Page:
a suffix of nouns formed from verbs, expressing the action of the verb or its result, product, material, etc. (the art of building; a new building; cotton wadding ). It is also used to form nouns from words other than verbs (offing; shirting ). Verbal nouns ending in -ing are often used attributively (the printing trade ) and in forming compounds (drinking song ). In some compounds (sewing machine ), the first element might reasonably be regarded as the participial adjective, -ing2, the compound thus meaning “a machine that sews,” but it is commonly taken as a verbal noun, the compound being explained as “a machine for sewing.”
Compare -ing2.

Middle English; Old English -ing, -ung

Dictionary.com Unabridged


a suffix forming the present participle of verbs (walking; thinking ), such participles being often used as participial adjectives: warring factions.
Compare -ing1.

Middle English -ing, -inge; the variant -in (usually represented in spelling as -inʾ) continues Middle English -inde, -ende, Old English -ende

The common suffix -ing 2 can be pronounced in modern English as either [‐ing] or [‐in] with either the velar nasal consonant [ng] symbolized in IPA as [ŋ], or the alveolar nasal consonant [n] symbolized in IPA as [n]. The [‐in] pronunciation therefore reflects the use of one nasal as against another and not, as is popularly supposed, “dropping the g, ” since no actual g -sound is involved.
Many speakers use both pronunciations, depending on the speed of utterance and the relative formality of the occasion, with [‐ing] considered the more formal variant. For some educated speakers, especially in the southern United States and Britain, [‐in] is in fact the more common pronunciation, while for other educated speakers, [‐ing] is common in virtually all circumstances. In response to correction from perceived authorities, many American speakers who would ordinarily use [‐in] at least some of the time make a conscious effort to say [‐ing] even in informal circumstances.


a native English suffix meaning “one belonging to,” “of the kind of,” “one descended from,” and sometimes having a diminutive force, formerly used in the formation of nouns: farthing; shilling; bunting; gelding; whiting.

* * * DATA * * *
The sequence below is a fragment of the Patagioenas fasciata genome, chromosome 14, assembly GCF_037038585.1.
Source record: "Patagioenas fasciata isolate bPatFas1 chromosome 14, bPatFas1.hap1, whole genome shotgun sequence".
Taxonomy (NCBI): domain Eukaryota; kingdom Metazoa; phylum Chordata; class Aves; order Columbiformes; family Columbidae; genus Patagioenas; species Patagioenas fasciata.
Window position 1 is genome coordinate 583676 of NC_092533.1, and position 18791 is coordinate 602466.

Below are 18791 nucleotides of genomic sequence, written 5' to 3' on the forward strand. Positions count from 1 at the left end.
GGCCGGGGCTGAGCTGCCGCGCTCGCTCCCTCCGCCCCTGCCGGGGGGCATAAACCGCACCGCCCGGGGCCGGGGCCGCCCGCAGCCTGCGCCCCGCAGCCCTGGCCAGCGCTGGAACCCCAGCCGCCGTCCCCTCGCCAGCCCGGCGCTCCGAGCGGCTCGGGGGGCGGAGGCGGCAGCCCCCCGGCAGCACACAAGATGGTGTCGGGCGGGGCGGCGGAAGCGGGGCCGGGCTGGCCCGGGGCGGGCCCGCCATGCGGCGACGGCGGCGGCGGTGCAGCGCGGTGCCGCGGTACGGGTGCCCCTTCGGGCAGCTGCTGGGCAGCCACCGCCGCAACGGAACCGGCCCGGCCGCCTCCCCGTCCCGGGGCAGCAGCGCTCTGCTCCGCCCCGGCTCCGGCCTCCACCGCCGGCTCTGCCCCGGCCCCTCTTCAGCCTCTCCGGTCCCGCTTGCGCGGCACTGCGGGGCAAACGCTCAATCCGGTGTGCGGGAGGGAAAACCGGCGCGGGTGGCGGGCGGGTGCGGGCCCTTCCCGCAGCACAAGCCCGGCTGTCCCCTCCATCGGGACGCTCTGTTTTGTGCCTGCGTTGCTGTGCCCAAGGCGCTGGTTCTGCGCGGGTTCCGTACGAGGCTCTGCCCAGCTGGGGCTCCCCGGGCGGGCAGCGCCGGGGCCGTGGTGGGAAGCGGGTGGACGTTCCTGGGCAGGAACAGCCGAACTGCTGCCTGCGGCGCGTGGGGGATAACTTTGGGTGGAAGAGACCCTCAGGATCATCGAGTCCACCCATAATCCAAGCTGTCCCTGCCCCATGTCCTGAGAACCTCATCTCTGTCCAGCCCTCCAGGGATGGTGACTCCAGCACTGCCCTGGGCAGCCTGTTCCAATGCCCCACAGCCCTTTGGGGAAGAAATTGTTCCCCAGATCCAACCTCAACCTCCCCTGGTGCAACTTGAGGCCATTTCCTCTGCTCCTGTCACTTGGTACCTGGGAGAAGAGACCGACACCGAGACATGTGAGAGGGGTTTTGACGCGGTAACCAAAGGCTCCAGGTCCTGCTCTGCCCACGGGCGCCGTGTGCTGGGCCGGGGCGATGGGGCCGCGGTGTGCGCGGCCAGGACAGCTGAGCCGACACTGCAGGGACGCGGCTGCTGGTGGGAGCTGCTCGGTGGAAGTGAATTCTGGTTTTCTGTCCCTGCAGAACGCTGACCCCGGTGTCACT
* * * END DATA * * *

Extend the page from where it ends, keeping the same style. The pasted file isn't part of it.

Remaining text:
Compare -ling1.

Middle English, Old English -ing, cognate with Old Norse -ingr, -ungr, Gothic -ings

Dictionary.com Unabridged
Based on the Random House Dictionary, © Random House, Inc. 2014.
Cite This Source Link To -ing
World English Dictionary
suffix forming nouns
1.  (from verbs) the action of, process of, result of, or something connected with the verb: coming; meeting; a wedding; winnings
2.  (from other nouns) something used in, consisting of, involving, etc: tubing; soldiering
3.  (from other parts of speech): an outing
[Old English -ing, -ung]

1.  forming the present participle of verbs: walking; believing
2.  forming participial adjectives: a growing boy; a sinking ship
3.  forming adjectives not derived from verbs: swashbuckling
[Middle English -ing, -inde, from Old English -ende]

suffix forming nouns
a person or thing having a certain quality or being of a certain kind: sweeting; whiting
[Old English -ing; related to Old Norse -ingr]

Collins English Dictionary - Complete & Unabridged 10th Edition
2009 © William Collins Sons & Co. Ltd. 1979, 1986 © HarperCollins
Publishers 1998, 2000, 2003, 2005, 2006, 2007, 2009
Cite This Source
Word Origin & History

suffix attached to verbs to mean their action, result, product, material, etc., from O.E. -ing, -ung, from P.Gmc. *unga (cf. O.N. -ing, Du. -ing, Ger. -ung). Originally used to form nouns from verbs and to denote completed or habitual action. Its use has been greatly expanded in M.E. and Mod.Eng. The
other use of -ing is to form the prp. of verbs, and in this sense it developed from O.E. -ende (cf. Ger. -end, Goth. -and, Skt. -ant, Gk. -on, L. -ans). It evolved into -ing in 13c.-14c.
Online Etymology Dictionary, © 2010 Douglas Harper
Cite This Source
Nearby Words
Copyright © 2014 Dictionary.com, LLC. All rights reserved.
  • Please Login or Sign Up to use the Recent Searches feature